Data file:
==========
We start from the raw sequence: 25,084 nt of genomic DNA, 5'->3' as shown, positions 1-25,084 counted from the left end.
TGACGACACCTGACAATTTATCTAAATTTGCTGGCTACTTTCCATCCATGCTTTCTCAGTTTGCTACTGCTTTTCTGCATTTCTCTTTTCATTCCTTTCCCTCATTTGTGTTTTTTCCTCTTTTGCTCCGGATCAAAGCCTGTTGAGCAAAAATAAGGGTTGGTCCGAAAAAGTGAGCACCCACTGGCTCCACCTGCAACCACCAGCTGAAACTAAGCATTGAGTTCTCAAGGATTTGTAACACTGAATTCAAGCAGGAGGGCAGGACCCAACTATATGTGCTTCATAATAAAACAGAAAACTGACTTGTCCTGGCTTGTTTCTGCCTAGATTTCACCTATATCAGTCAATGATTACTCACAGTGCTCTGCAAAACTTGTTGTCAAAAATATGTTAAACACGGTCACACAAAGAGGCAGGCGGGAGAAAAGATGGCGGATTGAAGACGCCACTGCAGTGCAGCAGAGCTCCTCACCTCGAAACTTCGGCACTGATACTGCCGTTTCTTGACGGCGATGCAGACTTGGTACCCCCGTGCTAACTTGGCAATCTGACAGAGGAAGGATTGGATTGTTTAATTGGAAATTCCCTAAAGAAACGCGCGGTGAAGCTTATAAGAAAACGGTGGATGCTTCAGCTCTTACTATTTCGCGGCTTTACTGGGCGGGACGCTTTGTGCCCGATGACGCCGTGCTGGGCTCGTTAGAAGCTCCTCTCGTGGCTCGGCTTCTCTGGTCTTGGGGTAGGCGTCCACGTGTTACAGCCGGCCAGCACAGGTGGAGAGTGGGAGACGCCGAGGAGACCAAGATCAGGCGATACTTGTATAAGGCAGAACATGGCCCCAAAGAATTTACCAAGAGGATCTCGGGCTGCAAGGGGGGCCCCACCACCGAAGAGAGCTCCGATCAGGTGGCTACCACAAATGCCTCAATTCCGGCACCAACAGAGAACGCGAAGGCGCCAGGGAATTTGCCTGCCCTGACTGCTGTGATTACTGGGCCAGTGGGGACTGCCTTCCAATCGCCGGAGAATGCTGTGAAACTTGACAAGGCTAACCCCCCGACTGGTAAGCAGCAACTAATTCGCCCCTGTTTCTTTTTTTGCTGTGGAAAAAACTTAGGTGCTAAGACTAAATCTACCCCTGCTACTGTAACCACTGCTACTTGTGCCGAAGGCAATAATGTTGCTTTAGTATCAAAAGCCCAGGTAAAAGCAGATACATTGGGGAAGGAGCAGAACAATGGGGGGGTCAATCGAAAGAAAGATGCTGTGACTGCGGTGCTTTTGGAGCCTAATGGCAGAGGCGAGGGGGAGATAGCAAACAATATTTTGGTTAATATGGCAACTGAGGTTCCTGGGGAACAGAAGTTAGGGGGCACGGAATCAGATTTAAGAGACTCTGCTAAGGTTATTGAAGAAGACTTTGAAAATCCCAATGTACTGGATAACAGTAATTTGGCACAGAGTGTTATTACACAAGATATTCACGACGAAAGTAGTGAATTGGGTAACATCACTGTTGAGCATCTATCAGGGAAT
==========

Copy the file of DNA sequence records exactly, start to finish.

We start from the raw sequence: 25,084 nt of genomic DNA, 5'->3' as shown, positions 1-25,084 counted from the left end.
TGACGACACCTGACAATTTATCTAAATTTGCTGGCTACTTTCCATCCATGCTTTCTCAGTTTGCTACTGCTTTTCTGCATTTCTCTTTTCATTCCTTTCCCTCATTTGTGTTTTTTCCTCTTTTGCTCCGGATCAAAGCCTGTTGAGCAAAAATAAGGGTTGGTCCGAAAAAGTGAGCACCCACTGGCTCCACCTGCAACCACCAGCTGAAACTAAGCATTGAGTTCTCAAGGATTTGTAACACTGAATTCAAGCAGGAGGGCAGGACCCAACTATATGTGCTTCATAATAAAACAGAAAACTGACTTGTCCTGGCTTGTTTCTGCCTAGATTTCACCTATATCAGTCAATGATTACTCACAGTGCTCTGCAAAACTTGTTGTCAAAAATATGTTAAACACGGTCACACAAAGAGGCAGGCGGGAGAAAAGATGGCGGATTGAAGACGCCACTGCAGTGCAGCAGAGCTCCTCACCTCGAAACTTCGGCACTGATACTGCCGTTTCTTGACGGCGATGCAGACTTGGTACCCCCGTGCTAACTTGGCAATCTGACAGAGGAAGGATTGGATTGTTTAATTGGAAATTCCCTAAAGAAACGCGCGGTGAAGCTTATAAGAAAACGGTGGATGCTTCAGCTCTTACTATTTCGCGGCTTTACTGGGCGGGACGCTTTGTGCCCGATGACGCCGTGCTGGGCTCGTTAGAAGCTCCTCTCGTGGCTCGGCTTCTCTGGTCTTGGGGTAGGCGTCCACGTGTTACAGCCGGCCAGCACAGGTGGAGAGTGGGAGACGCCGAGGAGACCAAGATCAGGCGATACTTGTATAAGGCAGAACATGGCCCCAAAGAATTTACCAAGAGGATCTCGGGCTGCAAGGGGGGCCCCACCACCGAAGAGAGCTCCGATCAGGTGGCTACCACAAATGCCTCAATTCCGGCACCAACAGAGAACGCGAAGGCGCCAGGGAATTTGCCTGCCCTGACTGCTGTGATTACTGGGCCAGTGGGGACTGCCTTCCAATCGCCGGAGAATGCTGTGAAACTTGACAAGGCTAACCCCCCGACTGGTAAGCAGCAACTAATTCGCCCCTGTTTCTTTTTTTGCTGTGGAAAAAACTTAGGTGCTAAGACTAAATCTACCCCTGCTACTGTAACCACTGCTACTTGTGCCGAAGGCAATAATGTTGCTTTAGTATCAAAAGCCCAGGTAAAAGCAGATACATTGGGGAAGGAGCAGAACAATGGGGGGGTCAATCGAAAGAAAGATGCTGTGACTGCGGTGCTTTTGGAGCCTAATGGCAGAGGCGAGGGGGAGATAGCAAACAATATTTTGGTTAATATGGCAACTGAGGTTCCTGGGGAACAGAAGTTAGGGGGCACGGAATCAGATTTAAGAGACTCTGCTAAGGTTATTGAAGAAGACTTTGAAAATCCCAATGTACTGGATAACAGTAATTTGGCACAGAGTGTTATTACACAAGATATTCACGACGAAAGTAGTGAATTGGGTAACATCACTGTTGAGCATCTATCAGGGAAT